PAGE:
“I create for and around my community, and I want to shine a light on it because we are beautiful and special,” she said.

Find a powerful floral dispatch from Toruño throughout New York, and for those outside of the city, catch them on Instagram. To purchase prints and spread them around your ‘hood, visit the Unapologetically Brown Series’ website.


READ: These Photos Put The Curvy Latina Stereotype To Rest Once And For All

Let us know which sign is your favorite in the comments!

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Alexandria Ocasio-Cortez Calls The Lack Of Black And Latinx Diversity At NYC’s Specialized Schools An “Injustice”

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Alexandria Ocasio-Cortez Calls The Lack Of Black And Latinx Diversity At NYC’s Specialized Schools An “Injustice”

In New York, Black and Latinx youth make up 70 percent of public school students, yet just 10 percent are admitted to the city’s eight specialized high schools, the New York Times reports. The shamefully low, and decreasing, number of students of color in these prestigious institutions has picked up criticism, including from Rep. Alexandria Ocasio-Cortez (D-NY), who called it an “injustice.”

Just 4 percent ― or 190 students ― of the 4,800 youth invited to attend New York’s eight specialized schools this year are Black. This number is down from 207 last year, following an annual trend of decline. In fact, at Stuyvesant High School, the city’s most selective school, the number of Black students offered admission has dropped for three consecutive years. In the fall, just seven of the 895 spots will go to a Black student, down from 10 last year and 13 the year before. According to the Times, Stuyvesant, which has four Nobel Prize laureates among its alumni, now has the lowest percentage of Black and Latinx students than any other New York school, though it must be noted that the school accepted 33 Latinx students this year, up from 27 in 2018.

“To only have 7 Black students accepted into Stuyvesant (a *public* high school) tells us that this is a system failure,” the congressional freshman, who represents parts of the Bronx and Queens, wrote in a tweet.

Eight of the elite specialized high schools use the Specialized High Schools Admissions Test as part of their admission process, a measure of success that has received increased disapproval. New York City Mayor Bill de Blasio has advocated for abolishing the test, which he has referred to as a “roadblock to justice.”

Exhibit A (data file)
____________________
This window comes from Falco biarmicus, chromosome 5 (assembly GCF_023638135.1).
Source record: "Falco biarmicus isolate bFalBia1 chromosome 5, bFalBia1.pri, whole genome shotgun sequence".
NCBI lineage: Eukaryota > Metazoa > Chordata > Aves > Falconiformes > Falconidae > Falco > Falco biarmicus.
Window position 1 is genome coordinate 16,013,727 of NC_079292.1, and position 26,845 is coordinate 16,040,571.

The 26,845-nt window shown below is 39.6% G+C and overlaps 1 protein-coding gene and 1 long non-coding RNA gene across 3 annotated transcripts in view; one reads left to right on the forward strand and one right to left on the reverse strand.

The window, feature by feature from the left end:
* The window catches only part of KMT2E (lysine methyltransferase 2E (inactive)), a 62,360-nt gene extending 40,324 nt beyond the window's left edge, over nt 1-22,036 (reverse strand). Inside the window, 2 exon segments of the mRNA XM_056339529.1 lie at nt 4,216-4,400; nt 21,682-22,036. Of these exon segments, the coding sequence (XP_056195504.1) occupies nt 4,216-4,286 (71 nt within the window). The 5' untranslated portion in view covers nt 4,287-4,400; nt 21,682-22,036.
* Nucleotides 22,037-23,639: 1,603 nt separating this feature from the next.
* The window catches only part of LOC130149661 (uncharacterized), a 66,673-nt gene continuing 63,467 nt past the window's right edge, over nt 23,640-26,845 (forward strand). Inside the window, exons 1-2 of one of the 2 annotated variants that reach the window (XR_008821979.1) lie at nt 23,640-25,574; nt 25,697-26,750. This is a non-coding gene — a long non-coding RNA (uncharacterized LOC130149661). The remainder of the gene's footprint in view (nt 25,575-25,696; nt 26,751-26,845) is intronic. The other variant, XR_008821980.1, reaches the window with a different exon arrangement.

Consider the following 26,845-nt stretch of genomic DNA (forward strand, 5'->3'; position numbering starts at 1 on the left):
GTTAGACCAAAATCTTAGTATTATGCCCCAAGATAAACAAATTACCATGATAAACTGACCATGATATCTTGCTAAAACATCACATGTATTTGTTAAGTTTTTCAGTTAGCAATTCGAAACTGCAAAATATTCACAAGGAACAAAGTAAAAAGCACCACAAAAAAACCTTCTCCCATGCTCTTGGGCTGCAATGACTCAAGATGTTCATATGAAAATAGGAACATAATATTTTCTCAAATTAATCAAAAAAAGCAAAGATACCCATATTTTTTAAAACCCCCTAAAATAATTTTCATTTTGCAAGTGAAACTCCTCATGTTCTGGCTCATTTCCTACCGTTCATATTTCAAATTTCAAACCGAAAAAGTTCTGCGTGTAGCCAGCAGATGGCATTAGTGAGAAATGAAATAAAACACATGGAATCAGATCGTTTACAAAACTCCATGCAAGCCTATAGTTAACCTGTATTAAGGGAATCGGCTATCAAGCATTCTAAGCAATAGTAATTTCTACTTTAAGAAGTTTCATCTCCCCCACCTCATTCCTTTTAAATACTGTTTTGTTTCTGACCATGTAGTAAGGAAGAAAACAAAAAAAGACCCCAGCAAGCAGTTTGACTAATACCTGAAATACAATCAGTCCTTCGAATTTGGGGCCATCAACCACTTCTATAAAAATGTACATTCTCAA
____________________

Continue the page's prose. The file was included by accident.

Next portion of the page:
“Can anyone look the parent of a [Latinx] or black child in the eye and tell them their precious daughter or son has an equal chance to get into one of their city’s best high schools,” the Democratic mayor wrote in an op-ed for Chalkbeat in 2018. “You can’t write a single test that captures the full reality of a person.” However, the Times reported that any push to get rid of the test have stalled out.

For Ocasio-Cortez, the system has the potential of deepening inequality for years to come.

“Education inequity is a major factor in the racial wealth gap,” she said. “This is what injustice looks like.”

While the number of Black and Latinx students accepted in New York’s elite public schools dwindle — Latinx invitees dropped from 320 to 316 overall — among all eight schools, the acceptance rate for white students has increased.

Read: Her Mom Cleaned Houses To Pay For Her Education After Her School Learned She Was Undocumented And Took Her Scholarship

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This Houston Artist is Bringing a Touch of Whimsy to Her Hometown

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This Houston Artist is Bringing a Touch of Whimsy to Her Hometown

Art is often the manifestation of our emotions. It manifests the artist’s intentions and projects them onto the audience. Though we don’t all experience art in the same way, the visceral reaction we have to an especially moving work of art is universal. Through the lens of its artist, art makes us hope, feel as well as heal. For Texas-based Mexican-American artist Shelbi Nicole, the desire to share these feelings with her audience is what drives her to create.

Named one of Houston’s Top Ten artists back in 2014, Nicole is a Texas transplant originally from Oklahoma City. Using bold color and shapes, it’s her goal to put feel-good vibes out into her community. Working in a mix of media but a painter at heart, Nicole’s work can be seen all over her adopted home. Whether it’s through murals, in private and public art collections or through her newest interactive art installation, this artist is committed to drama and whimsy.

Recently, FIERCE caught up with Nicole to talk about the intention behind her lively art and see her latest installation.

For Shelbi Nicole, art was an instinctive passion to pursue even from an early age.

Instagram / @fiftyshadesofelishagray

In fact, the medium of painting became a therapeutic tool that helped the artist evolve into the woman she is.

“I have enjoyed creating since I was very young, which was when I discovered my love for painting,” Nicole told FIERCE. “I suffered from depression and found the benefits of painting to be extremely therapeutic. Painting has tremendously helped me combat depression and in a lot of ways been essential to my well being. Once I discovered the impact painting had on my life, I wanted to identify first and foremost as an artist.”